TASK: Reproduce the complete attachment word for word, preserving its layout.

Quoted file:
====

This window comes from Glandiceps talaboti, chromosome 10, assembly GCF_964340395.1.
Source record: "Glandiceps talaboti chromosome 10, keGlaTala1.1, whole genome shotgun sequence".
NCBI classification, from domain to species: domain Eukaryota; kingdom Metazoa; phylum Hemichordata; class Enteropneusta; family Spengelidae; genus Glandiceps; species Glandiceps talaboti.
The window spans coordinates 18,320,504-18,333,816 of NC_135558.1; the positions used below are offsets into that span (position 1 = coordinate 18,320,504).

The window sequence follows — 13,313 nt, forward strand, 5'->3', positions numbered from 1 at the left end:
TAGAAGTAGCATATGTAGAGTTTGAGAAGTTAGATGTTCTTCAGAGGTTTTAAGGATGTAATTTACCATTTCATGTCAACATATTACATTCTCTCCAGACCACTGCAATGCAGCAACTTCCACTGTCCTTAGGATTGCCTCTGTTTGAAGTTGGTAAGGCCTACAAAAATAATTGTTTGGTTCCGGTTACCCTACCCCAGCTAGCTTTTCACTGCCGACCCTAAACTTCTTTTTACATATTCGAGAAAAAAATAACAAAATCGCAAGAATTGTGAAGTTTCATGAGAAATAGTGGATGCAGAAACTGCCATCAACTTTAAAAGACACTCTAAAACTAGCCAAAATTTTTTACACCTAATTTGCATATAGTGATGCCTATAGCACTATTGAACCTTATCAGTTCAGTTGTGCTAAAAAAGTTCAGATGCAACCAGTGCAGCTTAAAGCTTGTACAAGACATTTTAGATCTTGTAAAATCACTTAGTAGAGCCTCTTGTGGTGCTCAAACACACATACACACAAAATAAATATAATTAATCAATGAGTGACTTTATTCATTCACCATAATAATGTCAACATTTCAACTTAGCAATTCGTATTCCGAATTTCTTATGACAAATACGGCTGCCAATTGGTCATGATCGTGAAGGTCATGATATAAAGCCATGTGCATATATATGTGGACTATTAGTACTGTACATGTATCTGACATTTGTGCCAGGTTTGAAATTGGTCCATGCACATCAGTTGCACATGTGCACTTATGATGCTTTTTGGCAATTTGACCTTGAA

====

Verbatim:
This window comes from Glandiceps talaboti, chromosome 10, assembly GCF_964340395.1.
Source record: "Glandiceps talaboti chromosome 10, keGlaTala1.1, whole genome shotgun sequence".
NCBI classification, from domain to species: domain Eukaryota; kingdom Metazoa; phylum Hemichordata; class Enteropneusta; family Spengelidae; genus Glandiceps; species Glandiceps talaboti.
The window spans coordinates 18,320,504-18,333,816 of NC_135558.1; the positions used below are offsets into that span (position 1 = coordinate 18,320,504).

The window sequence follows — 13,313 nt, forward strand, 5'->3', positions numbered from 1 at the left end:
TAGAAGTAGCATATGTAGAGTTTGAGAAGTTAGATGTTCTTCAGAGGTTTTAAGGATGTAATTTACCATTTCATGTCAACATATTACATTCTCTCCAGACCACTGCAATGCAGCAACTTCCACTGTCCTTAGGATTGCCTCTGTTTGAAGTTGGTAAGGCCTACAAAAATAATTGTTTGGTTCCGGTTACCCTACCCCAGCTAGCTTTTCACTGCCGACCCTAAACTTCTTTTTACATATTCGAGAAAAAAATAACAAAATCGCAAGAATTGTGAAGTTTCATGAGAAATAGTGGATGCAGAAACTGCCATCAACTTTAAAAGACACTCTAAAACTAGCCAAAATTTTTTACACCTAATTTGCATATAGTGATGCCTATAGCACTATTGAACCTTATCAGTTCAGTTGTGCTAAAAAAGTTCAGATGCAACCAGTGCAGCTTAAAGCTTGTACAAGACATTTTAGATCTTGTAAAATCACTTAGTAGAGCCTCTTGTGGTGCTCAAACACACATACACACAAAATAAATATAATTAATCAATGAGTGACTTTATTCATTCACCATAATAATGTCAACATTTCAACTTAGCAATTCGTATTCCGAATTTCTTATGACAAATACGGCTGCCAATTGGTCATGATCGTGAAGGTCATGATATAAAGCCATGTGCATATATATGTGGACTATTAGTACTGTACATGTATCTGACATTTGTGCCAGGTTTGAAATTGGTCCATGCACATCAGTTGCACATGTGCACTTATGATGCTTTTTGGCAATTTGACCTTGAA